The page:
Rabat suspends judicial ties with France
Morocco's torture record was officially condemned by the U.N. in 2012 (Fadel Senna/AFP)
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Morocco has decided to suspend its judicial cooperation with France following the developing "diplomatic row" between the colonial-tied countries over Rabat's human rights record, according to the Associated Press Thursday.
"Given that French police were sent with a judicial notice for a Moroccan official at the ambassador's residence in a provocative manner, it has been decided to suspend all judicial cooperation agreements between the two countries until a review is conducted," Morocco's Justice Ministry said in a statement.
Earlier this week, Rabat officials summoned France's foreign minister after police in Paris pursued the head of Moroccan domestic intelligence based in the French capital over torture allegations that were filed against him in France by Moroccan activists.
President Francois Hollande spoke with Morocco's king earlier this week in an effort to calm the growing tension with Rabat over the investigation, but such efforts seem to have been slightly less than successful with Rabat's announcement to cut judicial cooperation Thursday.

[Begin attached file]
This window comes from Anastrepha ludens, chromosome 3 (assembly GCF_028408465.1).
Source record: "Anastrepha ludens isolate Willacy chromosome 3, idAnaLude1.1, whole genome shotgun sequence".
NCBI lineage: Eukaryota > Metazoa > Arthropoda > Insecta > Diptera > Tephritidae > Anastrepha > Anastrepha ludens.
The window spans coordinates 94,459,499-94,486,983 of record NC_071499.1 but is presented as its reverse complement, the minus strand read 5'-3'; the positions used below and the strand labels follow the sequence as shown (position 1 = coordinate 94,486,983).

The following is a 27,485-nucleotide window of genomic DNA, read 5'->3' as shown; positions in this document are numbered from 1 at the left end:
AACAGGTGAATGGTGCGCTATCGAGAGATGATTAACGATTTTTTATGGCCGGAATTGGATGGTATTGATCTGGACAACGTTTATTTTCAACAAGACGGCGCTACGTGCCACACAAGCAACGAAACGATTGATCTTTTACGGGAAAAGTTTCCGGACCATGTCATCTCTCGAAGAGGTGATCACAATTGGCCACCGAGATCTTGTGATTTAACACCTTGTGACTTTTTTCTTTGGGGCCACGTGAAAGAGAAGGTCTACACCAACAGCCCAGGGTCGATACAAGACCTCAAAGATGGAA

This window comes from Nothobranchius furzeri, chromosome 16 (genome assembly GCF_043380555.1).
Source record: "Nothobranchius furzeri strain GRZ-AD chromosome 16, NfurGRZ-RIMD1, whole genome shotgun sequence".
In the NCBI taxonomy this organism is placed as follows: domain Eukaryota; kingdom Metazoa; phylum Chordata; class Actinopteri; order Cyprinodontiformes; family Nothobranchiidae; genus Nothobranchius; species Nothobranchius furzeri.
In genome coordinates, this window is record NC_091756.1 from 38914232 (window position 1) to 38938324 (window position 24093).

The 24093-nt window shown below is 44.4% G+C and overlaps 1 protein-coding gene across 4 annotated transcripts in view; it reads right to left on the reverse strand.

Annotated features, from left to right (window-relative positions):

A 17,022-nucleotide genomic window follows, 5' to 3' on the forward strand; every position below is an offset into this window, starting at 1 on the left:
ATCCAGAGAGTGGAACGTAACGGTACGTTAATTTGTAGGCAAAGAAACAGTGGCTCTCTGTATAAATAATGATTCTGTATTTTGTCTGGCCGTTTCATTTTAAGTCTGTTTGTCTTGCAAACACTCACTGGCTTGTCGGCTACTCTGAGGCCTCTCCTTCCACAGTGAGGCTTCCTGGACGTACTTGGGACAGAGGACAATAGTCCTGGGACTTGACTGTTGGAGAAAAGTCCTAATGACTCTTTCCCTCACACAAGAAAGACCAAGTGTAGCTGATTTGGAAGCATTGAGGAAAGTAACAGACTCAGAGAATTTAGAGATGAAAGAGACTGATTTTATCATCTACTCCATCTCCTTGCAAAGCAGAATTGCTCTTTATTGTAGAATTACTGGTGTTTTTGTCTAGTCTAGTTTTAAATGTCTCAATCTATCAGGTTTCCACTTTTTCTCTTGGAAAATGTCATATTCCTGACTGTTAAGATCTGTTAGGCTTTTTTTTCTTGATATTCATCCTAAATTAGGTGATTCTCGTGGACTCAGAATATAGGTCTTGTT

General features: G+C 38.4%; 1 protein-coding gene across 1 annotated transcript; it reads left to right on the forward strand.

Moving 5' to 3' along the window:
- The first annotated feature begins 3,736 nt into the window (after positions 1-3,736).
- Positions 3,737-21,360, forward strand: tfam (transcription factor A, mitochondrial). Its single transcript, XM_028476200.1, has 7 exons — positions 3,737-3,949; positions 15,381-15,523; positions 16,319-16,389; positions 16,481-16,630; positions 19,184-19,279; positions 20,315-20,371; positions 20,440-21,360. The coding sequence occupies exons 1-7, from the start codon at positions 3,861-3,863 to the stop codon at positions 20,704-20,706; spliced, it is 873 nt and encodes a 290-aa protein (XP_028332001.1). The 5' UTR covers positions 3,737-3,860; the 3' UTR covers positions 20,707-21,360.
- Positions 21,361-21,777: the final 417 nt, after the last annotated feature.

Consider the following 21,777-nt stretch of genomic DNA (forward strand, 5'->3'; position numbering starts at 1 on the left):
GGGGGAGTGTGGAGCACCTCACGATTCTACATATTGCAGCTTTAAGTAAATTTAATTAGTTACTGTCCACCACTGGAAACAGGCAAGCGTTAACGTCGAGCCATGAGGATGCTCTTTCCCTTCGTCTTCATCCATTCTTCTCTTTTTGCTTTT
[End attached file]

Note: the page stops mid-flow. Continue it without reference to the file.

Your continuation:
"There has been a certain tension in the last few days," French politician Laurent Fabius said after speaking to the Moroccan foreign minister. "We had useful explanations, regretted the incidents that could have taken place and deplored the direction things took. I hope all that will be in the past, if it isn't already."
Despite Morocco's scrutinized human rights record particularly against residents of the annexed Western Sahara, France has long supported Rabat due to historical and business relations. At French newspaper Le Monde quoted Spanish actor Javier Bardem quoting a French ambassador saying on Feb. 20 that "Morocco was a mistress with whom we sleep every night even if we aren't especially in love with her, but that we must defend. In other words, we turn a blind eye [to her human rights abuses]."
Bardem allegedly was referring to France's U.N. ambassador Gerard Araud, and it was only on Feb. 26 that Paris' Foreign Ministry Spokesman Roman Nadal confirmed that the actor had met with Araud.
The U.N. released statements in 2012 describing Morocco's human rights abuse record as "systematic," particularly in terms of torture practices in prisons and detention centers.